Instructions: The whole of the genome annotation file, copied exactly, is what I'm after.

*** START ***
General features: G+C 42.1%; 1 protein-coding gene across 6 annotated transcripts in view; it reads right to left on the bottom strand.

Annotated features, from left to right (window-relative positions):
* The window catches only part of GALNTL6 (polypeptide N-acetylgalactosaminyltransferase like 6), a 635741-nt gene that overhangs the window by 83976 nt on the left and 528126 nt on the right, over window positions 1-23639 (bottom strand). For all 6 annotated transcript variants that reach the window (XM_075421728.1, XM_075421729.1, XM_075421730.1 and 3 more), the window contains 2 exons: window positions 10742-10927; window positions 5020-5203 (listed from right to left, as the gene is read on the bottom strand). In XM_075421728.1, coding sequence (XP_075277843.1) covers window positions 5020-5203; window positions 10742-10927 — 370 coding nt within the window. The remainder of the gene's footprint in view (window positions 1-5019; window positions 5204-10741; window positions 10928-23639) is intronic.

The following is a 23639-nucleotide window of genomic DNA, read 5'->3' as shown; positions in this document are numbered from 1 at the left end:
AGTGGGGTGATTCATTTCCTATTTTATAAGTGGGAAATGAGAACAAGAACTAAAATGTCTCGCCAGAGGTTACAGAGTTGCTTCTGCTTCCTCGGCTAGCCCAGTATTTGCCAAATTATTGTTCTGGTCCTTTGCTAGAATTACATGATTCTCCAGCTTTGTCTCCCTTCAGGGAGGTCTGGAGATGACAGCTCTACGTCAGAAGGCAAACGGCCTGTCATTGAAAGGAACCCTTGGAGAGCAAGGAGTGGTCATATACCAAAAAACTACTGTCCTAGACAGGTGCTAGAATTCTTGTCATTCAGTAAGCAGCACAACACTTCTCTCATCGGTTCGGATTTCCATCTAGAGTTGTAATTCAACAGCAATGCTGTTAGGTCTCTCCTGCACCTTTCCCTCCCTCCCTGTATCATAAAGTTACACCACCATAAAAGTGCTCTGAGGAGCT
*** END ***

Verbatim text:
General features: G+C 42.1%; 1 protein-coding gene across 6 annotated transcripts in view; it reads right to left on the bottom strand.

Annotated features, from left to right (window-relative positions):
* The window catches only part of GALNTL6 (polypeptide N-acetylgalactosaminyltransferase like 6), a 635741-nt gene that overhangs the window by 83976 nt on the left and 528126 nt on the right, over window positions 1-23639 (bottom strand). For all 6 annotated transcript variants that reach the window (XM_075421728.1, XM_075421729.1, XM_075421730.1 and 3 more), the window contains 2 exons: window positions 10742-10927; window positions 5020-5203 (listed from right to left, as the gene is read on the bottom strand). In XM_075421728.1, coding sequence (XP_075277843.1) covers window positions 5020-5203; window positions 10742-10927 — 370 coding nt within the window. The remainder of the gene's footprint in view (window positions 1-5019; window positions 5204-10741; window positions 10928-23639) is intronic.

The following is a 23639-nucleotide window of genomic DNA, read 5'->3' as shown; positions in this document are numbered from 1 at the left end:
AGTGGGGTGATTCATTTCCTATTTTATAAGTGGGAAATGAGAACAAGAACTAAAATGTCTCGCCAGAGGTTACAGAGTTGCTTCTGCTTCCTCGGCTAGCCCAGTATTTGCCAAATTATTGTTCTGGTCCTTTGCTAGAATTACATGATTCTCCAGCTTTGTCTCCCTTCAGGGAGGTCTGGAGATGACAGCTCTACGTCAGAAGGCAAACGGCCTGTCATTGAAAGGAACCCTTGGAGAGCAAGGAGTGGTCATATACCAAAAAACTACTGTCCTAGACAGGTGCTAGAATTCTTGTCATTCAGTAAGCAGCACAACACTTCTCTCATCGGTTCGGATTTCCATCTAGAGTTGTAATTCAACAGCAATGCTGTTAGGTCTCTCCTGCACCTTTCCCTCCCTCCCTGTATCATAAAGTTACACCACCATAAAAGTGCTCTGAGGAGCT